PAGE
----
Cool Hand Luke (1967)
May 6, 2016 7:05 PM - Subscribe

A man refuses to conform to life in a rural prison.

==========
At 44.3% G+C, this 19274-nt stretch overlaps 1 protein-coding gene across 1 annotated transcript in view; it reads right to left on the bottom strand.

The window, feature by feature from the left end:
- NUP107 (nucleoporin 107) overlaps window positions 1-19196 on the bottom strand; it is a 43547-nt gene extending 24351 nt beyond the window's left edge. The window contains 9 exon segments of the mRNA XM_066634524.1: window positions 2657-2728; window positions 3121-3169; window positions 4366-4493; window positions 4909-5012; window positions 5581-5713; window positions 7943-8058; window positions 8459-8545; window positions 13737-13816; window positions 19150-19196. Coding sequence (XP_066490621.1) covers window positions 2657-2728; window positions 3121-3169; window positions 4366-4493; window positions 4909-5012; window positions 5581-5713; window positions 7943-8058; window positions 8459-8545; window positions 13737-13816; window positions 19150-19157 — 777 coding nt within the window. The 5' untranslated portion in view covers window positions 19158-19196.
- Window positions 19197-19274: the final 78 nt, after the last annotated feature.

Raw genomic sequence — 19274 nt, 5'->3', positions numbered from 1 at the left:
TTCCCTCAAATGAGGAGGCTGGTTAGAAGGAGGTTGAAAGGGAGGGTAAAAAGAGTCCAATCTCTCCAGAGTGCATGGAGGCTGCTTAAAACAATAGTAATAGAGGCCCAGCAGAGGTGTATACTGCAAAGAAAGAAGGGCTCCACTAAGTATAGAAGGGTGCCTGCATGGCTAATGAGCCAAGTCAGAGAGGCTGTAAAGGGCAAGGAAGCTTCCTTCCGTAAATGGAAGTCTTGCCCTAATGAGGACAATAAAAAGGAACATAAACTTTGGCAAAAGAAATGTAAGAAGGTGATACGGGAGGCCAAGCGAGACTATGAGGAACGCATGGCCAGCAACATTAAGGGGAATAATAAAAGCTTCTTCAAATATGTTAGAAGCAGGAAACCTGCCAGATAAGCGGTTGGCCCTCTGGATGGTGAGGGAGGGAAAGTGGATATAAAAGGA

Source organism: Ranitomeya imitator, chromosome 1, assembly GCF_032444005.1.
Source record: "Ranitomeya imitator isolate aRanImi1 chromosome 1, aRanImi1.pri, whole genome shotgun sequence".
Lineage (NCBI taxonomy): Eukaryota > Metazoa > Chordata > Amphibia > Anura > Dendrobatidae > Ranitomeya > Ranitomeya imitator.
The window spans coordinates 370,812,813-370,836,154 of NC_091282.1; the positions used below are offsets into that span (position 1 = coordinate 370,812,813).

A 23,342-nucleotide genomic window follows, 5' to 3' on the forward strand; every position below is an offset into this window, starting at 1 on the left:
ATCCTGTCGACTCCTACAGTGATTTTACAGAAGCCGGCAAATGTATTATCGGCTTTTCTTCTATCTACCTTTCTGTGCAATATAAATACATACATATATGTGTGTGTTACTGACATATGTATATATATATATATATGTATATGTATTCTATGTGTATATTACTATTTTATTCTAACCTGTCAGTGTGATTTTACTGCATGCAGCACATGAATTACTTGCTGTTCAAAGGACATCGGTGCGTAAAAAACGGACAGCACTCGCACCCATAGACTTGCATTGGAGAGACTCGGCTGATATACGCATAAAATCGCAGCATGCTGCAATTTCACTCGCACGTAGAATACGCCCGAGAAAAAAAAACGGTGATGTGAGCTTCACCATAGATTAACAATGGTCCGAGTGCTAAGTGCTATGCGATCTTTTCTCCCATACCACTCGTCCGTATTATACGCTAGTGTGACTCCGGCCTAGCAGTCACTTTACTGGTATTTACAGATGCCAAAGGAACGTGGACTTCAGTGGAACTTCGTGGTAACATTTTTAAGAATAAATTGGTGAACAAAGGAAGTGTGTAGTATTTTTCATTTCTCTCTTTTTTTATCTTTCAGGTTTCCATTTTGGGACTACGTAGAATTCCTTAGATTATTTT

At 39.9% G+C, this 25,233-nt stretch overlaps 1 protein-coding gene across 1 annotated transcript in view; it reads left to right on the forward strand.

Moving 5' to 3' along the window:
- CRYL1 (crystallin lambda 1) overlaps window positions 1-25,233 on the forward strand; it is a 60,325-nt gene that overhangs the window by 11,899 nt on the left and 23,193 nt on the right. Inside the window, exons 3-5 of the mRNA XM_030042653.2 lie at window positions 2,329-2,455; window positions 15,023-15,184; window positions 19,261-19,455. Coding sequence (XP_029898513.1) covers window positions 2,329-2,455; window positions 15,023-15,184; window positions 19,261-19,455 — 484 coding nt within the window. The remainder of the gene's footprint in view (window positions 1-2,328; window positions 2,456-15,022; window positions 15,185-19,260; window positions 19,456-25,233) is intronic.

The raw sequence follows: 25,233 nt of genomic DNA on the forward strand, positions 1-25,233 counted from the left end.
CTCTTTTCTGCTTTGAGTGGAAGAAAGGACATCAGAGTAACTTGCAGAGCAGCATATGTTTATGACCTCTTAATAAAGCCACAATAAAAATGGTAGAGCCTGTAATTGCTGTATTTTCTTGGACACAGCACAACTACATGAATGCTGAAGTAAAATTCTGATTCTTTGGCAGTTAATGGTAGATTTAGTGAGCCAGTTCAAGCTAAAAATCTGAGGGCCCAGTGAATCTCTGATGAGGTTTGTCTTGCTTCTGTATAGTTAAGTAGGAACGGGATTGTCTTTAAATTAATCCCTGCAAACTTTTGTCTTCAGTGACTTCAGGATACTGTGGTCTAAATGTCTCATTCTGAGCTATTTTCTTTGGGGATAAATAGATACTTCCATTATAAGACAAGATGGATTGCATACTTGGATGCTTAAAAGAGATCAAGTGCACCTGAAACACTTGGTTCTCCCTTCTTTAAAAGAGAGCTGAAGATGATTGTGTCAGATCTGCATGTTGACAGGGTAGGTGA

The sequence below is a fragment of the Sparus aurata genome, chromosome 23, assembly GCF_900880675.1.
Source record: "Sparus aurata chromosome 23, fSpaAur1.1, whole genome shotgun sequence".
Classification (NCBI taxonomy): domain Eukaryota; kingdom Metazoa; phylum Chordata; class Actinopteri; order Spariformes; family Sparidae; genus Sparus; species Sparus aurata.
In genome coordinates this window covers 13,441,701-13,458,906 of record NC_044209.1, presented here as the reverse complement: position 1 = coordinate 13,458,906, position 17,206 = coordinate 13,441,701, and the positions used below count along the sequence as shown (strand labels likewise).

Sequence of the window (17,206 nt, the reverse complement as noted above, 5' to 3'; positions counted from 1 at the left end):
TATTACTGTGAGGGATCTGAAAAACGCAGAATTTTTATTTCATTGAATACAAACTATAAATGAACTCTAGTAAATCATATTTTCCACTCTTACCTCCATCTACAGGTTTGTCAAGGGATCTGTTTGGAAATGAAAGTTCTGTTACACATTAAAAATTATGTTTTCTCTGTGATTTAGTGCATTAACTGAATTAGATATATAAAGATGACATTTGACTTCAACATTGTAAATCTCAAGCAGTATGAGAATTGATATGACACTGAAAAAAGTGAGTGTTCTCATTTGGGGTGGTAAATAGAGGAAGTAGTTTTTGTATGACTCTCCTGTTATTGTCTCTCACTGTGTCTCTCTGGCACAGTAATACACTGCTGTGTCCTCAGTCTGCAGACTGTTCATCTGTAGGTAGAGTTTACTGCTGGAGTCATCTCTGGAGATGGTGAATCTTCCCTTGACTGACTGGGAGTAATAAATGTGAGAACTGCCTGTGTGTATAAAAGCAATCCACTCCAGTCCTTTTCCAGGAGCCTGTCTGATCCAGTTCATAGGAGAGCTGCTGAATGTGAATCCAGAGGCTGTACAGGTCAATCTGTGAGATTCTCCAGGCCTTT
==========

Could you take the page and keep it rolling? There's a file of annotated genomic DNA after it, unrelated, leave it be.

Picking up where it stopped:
Slant: Reconstituting the solitary antihero of the chain-gang picture for the late ‘60s, Cool Hand Luke gave Paul Newman his third iconic role of the decade (following The Hustler and Hud) and a figure he embodies as more Redeemer than movie star. Evolving from laconic, detached enigma—the character is a decorated war hero busted for drunkenly decapitating small-town parking meters—to a doomed individualist fighting the Man’s oppression on behalf of his fellow sinners, Newman’s beauty and post-Method charisma is in the service of a tailor-made scenario (adapted by Donn Pearce from his autobiographical novel, with Frank R. Pierson). Forged into a symbol by his captors’ cruelty, failed escape attempts, and the eventual idolatry of his comrades, Luke is the road-gang prisoner as incarcerated messiah. No wonder he converts bunkhouse alpha-dog Dragline (burly George Kennedy, in an Oscar-winning performance) from a foe who beats Luke bloody in a Pyrrhic grudge fight to a worshipful ally who enthuses over him as “my baby” and “you wild, beautiful thing.”